As usual. It implies that the views of 'average Americans' are abrogated by the economic elite. As the PDF clearly states on page 14 "It turns out, in fact, that the preferences of average citizens are positively and fairly highly correlated, across issues, with the preferences of the economic elites." It also turns out that the paper defines 'average American' as someone at the 50% income level, and 'economic elite' as someone at the 90% income level or above, which works out to $146,000. The paper than argues that this 'elite' population fairly represents the truly elite (the top 2%) based on 13 policy preference questions--which aren't listed in the paper--with a correlation of r=0.91 vs a correlation of r=0.69 for the 'average' population.
Sorry. There ain't nothing in this paper about the Koch brothers, Soros, Oprah, Bill Gates, or any of your other favorite elites. This is all about Joe the Plumber vs your mid-level Google executive.
So how does the paper define the views of the 'average American'? Well, on page 15, there's this "Some particular U.S. membership organizations--especially the AARP and labor unions--do tend to favor the same policies as average citizens. But other membership groups take stands that are unrelated (pro-life and pro-choice groups) or negatively related (gun owners) to what the average American wants." A footnote 40 then directs you to another paper by one of the same authors, presumably for the corroborating data.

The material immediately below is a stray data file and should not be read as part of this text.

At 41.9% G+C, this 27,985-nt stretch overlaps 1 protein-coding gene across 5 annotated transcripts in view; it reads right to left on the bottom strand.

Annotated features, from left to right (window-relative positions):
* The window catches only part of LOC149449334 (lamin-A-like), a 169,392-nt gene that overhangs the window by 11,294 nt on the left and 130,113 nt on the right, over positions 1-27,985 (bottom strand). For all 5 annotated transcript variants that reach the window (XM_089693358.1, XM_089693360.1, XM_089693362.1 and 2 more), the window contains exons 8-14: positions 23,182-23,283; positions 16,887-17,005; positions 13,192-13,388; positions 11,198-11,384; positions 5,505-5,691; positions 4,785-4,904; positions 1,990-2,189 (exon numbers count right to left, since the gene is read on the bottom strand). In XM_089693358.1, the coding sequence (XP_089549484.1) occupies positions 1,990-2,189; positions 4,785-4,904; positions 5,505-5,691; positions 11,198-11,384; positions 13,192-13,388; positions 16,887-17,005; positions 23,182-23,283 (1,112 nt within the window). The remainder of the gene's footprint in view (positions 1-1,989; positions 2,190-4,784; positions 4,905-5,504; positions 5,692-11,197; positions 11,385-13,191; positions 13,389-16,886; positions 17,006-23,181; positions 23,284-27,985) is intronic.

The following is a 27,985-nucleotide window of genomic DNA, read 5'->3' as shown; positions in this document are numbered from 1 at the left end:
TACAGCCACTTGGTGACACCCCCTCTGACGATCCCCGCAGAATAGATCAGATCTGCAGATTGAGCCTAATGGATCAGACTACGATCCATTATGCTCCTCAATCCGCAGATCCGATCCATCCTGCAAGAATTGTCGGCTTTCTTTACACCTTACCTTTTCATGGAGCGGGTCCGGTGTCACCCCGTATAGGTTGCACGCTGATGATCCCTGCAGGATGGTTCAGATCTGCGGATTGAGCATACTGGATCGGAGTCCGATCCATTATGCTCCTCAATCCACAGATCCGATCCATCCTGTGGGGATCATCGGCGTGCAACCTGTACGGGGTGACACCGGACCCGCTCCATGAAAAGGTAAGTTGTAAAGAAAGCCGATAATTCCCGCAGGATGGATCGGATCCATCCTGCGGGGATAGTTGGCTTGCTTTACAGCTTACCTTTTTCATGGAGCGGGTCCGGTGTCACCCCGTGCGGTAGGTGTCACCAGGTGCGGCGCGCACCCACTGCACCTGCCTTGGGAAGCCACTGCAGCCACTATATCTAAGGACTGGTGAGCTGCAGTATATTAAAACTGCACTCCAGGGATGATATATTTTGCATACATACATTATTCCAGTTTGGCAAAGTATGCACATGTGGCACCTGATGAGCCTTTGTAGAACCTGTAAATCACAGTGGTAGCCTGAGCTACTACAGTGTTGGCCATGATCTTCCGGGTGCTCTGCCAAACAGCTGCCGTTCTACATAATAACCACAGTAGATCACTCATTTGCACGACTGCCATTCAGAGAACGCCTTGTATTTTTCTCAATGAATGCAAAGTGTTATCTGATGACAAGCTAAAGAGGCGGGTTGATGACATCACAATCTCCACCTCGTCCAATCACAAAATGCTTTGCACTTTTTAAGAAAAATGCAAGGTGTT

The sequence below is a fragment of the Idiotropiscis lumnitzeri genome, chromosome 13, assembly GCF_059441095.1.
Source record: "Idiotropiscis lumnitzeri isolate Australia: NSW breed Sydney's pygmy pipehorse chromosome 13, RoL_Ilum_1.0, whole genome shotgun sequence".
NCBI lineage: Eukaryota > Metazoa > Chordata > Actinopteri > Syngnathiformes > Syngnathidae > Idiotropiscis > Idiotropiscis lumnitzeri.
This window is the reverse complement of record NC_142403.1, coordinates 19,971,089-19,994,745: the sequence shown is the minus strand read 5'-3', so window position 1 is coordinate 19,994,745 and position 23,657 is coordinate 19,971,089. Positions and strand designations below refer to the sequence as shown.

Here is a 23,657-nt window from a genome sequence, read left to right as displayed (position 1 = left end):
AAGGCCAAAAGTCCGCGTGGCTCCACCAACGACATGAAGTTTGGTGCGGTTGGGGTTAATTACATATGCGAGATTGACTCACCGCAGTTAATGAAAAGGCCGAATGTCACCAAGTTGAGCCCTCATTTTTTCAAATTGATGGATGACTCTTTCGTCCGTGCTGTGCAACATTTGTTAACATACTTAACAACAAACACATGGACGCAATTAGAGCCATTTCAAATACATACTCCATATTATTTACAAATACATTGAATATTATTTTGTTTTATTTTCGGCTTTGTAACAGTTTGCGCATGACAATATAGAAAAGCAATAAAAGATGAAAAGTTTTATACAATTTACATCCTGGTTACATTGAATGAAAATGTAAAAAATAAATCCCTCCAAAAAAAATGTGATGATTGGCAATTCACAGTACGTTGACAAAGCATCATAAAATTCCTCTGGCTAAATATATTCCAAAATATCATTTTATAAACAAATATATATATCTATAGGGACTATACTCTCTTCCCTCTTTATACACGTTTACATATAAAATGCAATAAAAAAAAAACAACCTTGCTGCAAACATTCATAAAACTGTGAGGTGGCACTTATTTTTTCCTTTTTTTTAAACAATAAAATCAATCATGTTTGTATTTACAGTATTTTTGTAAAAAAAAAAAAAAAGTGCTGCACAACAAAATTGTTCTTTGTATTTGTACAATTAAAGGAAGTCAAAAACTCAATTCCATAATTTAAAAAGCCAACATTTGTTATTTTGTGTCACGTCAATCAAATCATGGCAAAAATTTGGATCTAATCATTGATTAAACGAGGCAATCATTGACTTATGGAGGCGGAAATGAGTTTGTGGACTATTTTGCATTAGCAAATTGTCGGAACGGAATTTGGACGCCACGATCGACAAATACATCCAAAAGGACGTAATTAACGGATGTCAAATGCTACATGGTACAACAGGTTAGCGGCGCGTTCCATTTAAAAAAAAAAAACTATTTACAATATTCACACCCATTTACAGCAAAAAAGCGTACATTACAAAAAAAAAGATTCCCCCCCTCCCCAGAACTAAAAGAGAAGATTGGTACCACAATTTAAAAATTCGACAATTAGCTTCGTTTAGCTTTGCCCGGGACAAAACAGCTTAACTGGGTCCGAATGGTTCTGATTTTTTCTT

Finally, on page 18, we encounter this: "Because of the impediments to majority rule that were deliberately built into the U.S. political system--federalism, separation of powers, bicameralism--together with further impediments due to anti-majoritarian congressional rules and procedures, the system has a substantial status quo bias. Thus when popular majorities favor the status quo, opposing a given policy change, they are likely to get their way; but when a majority--even a very large majority--of the public favors change, it is not likely to get what it wants."
In other words, here's the real summary: "Elite academic researchers at elite universities have conducted a study in which they find that the constitutional system put in place by the founders of the republic to prevent mob rule is thwarting their elite progressive agenda by working as intended. Oh, and throwing a lot of money around and making noise tends to draw attention to your cause, particularly when it aligns with the majority view, which it does most of the time."
Nothing to see here. Move on.